Some articles grab you by the shoulders and shake you awake. This is one such summary of an article by Jared Hopkins in The Wall Street Journal. Definitely worth a read. Here are the highlights:
First lesson: go all in. If you have an idea that a small test group of your patients, clients, donors or customers think is great and they are willing to tell 10 more friends who will tell 10 more friends, go all in. You can’t be half-pregnant with a great idea. Pfizer’s CEO went all in, investing hundreds of millions of dollars to build a global manufacturing network, even though he knew his team was racing to develop a new vaccine based on a technology that had never been approved before.
Second lesson: follow through and oversight are critical. The CEO didn’t check in occasionally. He held twice-weekly meetings, constantly asking how they could make more vaccine and how they could make it sooner. When you start a new marketing initiative in your practice or you hire a new employee, expand your hours or start answering the phones 24/7/365, how often do you check in?
I’m told by leaders at Jimmy Marketing that the clients who get the best results are the ones who consistently meet with their marketing managers. Shocking, right? The audiologists who never take the time to look at their ads, check the phones and meet with their teams are not surprisingly seeing results that pale in comparison to those who follow through and oversee things frequently.
Million dollar pearl: the next time you hire someone, start a new marketing campaign or expand the hours you answer the phones, check in on those initiatives twice weekly, not at the end of the month.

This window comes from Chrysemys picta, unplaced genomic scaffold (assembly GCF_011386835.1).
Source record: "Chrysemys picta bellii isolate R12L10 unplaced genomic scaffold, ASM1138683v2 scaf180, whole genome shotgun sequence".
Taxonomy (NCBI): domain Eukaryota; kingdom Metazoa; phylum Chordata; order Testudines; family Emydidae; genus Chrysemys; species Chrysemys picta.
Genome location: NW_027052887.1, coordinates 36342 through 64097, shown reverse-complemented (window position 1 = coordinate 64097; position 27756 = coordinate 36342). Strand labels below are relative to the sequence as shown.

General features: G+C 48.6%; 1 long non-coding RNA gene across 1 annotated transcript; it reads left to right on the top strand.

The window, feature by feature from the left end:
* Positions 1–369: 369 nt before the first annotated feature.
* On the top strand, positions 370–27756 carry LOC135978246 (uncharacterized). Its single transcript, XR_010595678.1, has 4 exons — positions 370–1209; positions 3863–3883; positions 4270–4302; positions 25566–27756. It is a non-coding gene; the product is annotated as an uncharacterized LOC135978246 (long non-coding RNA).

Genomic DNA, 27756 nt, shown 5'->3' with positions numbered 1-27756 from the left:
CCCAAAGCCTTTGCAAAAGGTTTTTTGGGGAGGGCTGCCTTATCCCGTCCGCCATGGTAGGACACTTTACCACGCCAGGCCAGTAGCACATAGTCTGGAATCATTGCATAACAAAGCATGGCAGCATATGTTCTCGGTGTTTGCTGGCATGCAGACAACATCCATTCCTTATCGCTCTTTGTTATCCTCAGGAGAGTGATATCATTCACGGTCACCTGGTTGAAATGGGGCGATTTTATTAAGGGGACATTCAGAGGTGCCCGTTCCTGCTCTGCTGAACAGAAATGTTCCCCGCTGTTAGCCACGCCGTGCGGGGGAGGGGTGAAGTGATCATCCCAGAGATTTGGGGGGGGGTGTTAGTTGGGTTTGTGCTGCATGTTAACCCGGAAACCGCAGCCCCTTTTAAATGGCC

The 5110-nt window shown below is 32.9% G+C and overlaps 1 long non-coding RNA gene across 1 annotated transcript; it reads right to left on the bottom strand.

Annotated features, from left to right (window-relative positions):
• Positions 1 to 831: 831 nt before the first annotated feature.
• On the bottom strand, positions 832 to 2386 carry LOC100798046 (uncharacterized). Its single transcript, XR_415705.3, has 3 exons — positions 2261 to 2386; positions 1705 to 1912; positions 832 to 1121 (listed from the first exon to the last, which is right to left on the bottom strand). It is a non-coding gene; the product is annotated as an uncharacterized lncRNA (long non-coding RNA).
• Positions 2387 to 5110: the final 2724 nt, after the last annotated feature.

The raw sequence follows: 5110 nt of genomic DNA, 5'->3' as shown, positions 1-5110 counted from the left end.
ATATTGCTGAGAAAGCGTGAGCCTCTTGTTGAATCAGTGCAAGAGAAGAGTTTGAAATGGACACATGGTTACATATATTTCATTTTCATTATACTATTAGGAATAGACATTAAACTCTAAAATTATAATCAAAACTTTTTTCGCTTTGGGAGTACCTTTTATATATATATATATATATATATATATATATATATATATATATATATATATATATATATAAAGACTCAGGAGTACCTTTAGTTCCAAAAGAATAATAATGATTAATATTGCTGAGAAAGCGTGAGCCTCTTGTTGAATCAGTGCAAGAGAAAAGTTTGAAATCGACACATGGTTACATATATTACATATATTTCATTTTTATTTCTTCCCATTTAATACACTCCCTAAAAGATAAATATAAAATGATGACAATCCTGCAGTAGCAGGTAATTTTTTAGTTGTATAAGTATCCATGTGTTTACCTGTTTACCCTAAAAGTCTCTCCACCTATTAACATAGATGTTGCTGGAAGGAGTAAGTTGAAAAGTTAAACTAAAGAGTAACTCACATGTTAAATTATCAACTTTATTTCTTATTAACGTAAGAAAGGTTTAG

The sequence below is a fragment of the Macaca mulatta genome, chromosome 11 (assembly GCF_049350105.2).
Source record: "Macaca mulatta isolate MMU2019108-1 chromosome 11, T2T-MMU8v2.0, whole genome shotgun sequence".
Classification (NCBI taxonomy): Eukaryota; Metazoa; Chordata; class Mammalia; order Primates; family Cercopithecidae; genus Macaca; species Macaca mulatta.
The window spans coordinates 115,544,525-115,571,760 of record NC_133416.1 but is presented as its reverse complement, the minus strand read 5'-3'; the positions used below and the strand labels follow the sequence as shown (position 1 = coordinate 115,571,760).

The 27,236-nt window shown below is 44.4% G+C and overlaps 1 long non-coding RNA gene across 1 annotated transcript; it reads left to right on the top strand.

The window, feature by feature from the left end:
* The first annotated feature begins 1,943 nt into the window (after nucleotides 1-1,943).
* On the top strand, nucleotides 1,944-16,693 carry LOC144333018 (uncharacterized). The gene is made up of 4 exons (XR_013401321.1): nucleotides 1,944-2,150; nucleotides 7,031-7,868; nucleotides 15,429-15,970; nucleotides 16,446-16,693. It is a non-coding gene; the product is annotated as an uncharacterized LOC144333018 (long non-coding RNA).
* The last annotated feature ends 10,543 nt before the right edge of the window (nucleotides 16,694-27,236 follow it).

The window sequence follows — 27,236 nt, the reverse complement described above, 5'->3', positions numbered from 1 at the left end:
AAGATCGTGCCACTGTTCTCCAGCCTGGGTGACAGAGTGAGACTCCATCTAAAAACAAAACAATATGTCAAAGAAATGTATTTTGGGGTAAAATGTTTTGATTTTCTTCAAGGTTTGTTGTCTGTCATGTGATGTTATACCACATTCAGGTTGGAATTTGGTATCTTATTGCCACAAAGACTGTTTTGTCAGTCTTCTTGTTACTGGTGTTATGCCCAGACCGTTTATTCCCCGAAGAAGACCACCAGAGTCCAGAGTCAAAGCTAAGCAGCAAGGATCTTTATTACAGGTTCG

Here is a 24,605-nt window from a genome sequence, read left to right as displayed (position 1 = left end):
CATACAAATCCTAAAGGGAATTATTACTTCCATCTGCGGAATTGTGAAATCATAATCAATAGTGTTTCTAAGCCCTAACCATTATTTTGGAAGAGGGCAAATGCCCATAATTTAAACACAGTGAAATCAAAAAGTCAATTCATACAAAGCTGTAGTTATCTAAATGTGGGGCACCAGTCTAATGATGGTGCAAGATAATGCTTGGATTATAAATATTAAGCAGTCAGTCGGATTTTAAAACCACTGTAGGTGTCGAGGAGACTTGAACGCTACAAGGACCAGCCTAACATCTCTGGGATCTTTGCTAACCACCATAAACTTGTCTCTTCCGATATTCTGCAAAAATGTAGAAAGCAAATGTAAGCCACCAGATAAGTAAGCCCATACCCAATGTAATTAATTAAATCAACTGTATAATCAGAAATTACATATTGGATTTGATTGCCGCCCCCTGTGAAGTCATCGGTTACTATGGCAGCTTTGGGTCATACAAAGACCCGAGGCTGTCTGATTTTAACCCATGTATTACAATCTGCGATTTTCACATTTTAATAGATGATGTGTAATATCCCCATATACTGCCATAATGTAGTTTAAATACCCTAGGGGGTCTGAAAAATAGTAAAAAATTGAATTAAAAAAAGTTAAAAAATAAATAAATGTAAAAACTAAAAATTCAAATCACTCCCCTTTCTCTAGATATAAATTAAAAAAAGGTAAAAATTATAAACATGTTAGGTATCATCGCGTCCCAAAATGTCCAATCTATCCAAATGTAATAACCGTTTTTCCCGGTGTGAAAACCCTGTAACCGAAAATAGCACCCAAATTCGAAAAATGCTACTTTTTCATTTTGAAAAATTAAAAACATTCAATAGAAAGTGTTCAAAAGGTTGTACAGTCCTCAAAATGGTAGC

Third lesson: it’s OK to be demanding. The CEO of Pfizer achieved something that typically takes 10 years in less than a year and he did it by being a demanding leader, bordering on unreasonable. This is how the best leaders operate. Think about your favorite coach, teacher, professor or leader in any walk of life. Didn’t he or she push you in ways that went beyond your own goals? Didn’t they raise expectations extremely high and challenge you and assist you in achieving them?
Lee Cockerell, the retired Executive Vice President of Disney World, who led 76,000 employees in Orlando, Florida during his 17-year tenure, told members when he presented at The Customer Service Summit, “If you want to see better results in your business, raise your expectations.”
Lee learned the lesson from Conrad Hilton, founder of the eponymous hotel chain, who told him after inspecting one of the hotel restaurants Lee was managing, “Lee, there are flies in your restaurant because you like flies. Kill them.” Although there were actual flies in the kitchen, Hilton was teaching a parable which applied to many other things in the business that weren’t going well.
If you have under-performing employees in your business, it’s because you like under-performing employees. Stop allowing that. If you have patients who are rude to your team and show up late or don’t pay their bill, that’s because you like patients who are rude and noncompliant. Stop attracting them. If you have months that are unpredictable and revenue swings up and down, new patients swing up and down, it’s because you like instability in your life. Kill it.
Final lesson: if you aim for the moon and miss, you’re still among the stars. Pfizer’s CEO wanted 100 million doses by October. He got less than half of his goal by December. But, what if he had simply allowed the status quo to drive objectives? Well, we’d be waiting 9 more years for a vaccine. That’s what.
When you sit down and set your goals, make sure you’re aiming high. If one or all of the four lessons resonated with you today, be sure to share with your team leaders. You can do anything you want in your business but you can’t do it all. Develop your team. They want to help you achieve big things if you’ll only get out of the way by being a better, more-effective leader.
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